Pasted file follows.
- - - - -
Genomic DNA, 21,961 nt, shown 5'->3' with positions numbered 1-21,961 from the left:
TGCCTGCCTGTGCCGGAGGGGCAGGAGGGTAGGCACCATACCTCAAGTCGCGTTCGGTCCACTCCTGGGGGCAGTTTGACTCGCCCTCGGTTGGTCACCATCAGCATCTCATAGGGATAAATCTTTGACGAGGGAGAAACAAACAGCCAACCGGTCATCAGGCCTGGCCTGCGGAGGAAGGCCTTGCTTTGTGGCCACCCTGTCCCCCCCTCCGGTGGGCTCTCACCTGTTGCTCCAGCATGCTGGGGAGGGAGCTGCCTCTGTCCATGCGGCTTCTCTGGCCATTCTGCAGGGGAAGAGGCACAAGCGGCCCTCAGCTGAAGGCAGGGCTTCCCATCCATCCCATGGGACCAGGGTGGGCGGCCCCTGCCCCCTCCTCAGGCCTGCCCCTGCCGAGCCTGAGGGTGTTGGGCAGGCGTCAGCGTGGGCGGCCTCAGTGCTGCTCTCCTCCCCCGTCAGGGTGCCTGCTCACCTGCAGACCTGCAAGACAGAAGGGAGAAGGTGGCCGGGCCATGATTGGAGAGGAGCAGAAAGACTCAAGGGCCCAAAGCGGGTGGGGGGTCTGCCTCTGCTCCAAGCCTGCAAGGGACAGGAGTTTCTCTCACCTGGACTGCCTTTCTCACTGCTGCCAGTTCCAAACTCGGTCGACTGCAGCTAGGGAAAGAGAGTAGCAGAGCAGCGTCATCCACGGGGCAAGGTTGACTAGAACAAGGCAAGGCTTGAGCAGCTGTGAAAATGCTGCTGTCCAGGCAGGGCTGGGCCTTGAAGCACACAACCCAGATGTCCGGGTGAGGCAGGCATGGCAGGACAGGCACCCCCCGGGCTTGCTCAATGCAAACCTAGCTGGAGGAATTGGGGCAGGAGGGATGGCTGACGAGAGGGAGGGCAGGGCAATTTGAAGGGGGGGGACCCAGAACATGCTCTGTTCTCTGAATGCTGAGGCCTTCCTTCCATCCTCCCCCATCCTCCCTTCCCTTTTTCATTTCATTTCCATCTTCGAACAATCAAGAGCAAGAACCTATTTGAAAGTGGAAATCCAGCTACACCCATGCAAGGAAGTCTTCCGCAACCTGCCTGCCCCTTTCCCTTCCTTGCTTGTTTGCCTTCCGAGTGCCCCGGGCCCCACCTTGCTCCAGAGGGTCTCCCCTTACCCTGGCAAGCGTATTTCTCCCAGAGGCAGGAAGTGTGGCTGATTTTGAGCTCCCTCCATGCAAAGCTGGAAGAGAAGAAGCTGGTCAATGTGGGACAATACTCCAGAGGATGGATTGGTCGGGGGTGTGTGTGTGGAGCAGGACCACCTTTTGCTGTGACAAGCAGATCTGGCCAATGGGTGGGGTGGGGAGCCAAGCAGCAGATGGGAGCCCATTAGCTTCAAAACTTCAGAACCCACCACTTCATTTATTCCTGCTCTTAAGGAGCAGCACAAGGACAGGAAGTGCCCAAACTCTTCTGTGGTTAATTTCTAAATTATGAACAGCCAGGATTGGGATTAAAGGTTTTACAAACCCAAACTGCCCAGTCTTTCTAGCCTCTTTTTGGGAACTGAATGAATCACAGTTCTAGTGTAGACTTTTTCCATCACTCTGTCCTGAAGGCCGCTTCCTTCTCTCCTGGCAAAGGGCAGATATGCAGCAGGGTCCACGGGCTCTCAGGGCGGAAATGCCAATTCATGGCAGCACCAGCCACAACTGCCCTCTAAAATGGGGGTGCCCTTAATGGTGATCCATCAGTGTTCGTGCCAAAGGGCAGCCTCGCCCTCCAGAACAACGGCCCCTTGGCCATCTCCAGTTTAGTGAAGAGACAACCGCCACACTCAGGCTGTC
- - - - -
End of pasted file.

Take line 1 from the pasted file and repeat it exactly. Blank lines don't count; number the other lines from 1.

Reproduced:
Genomic DNA, 21,961 nt, shown 5'->3' with positions numbered 1-21,961 from the left: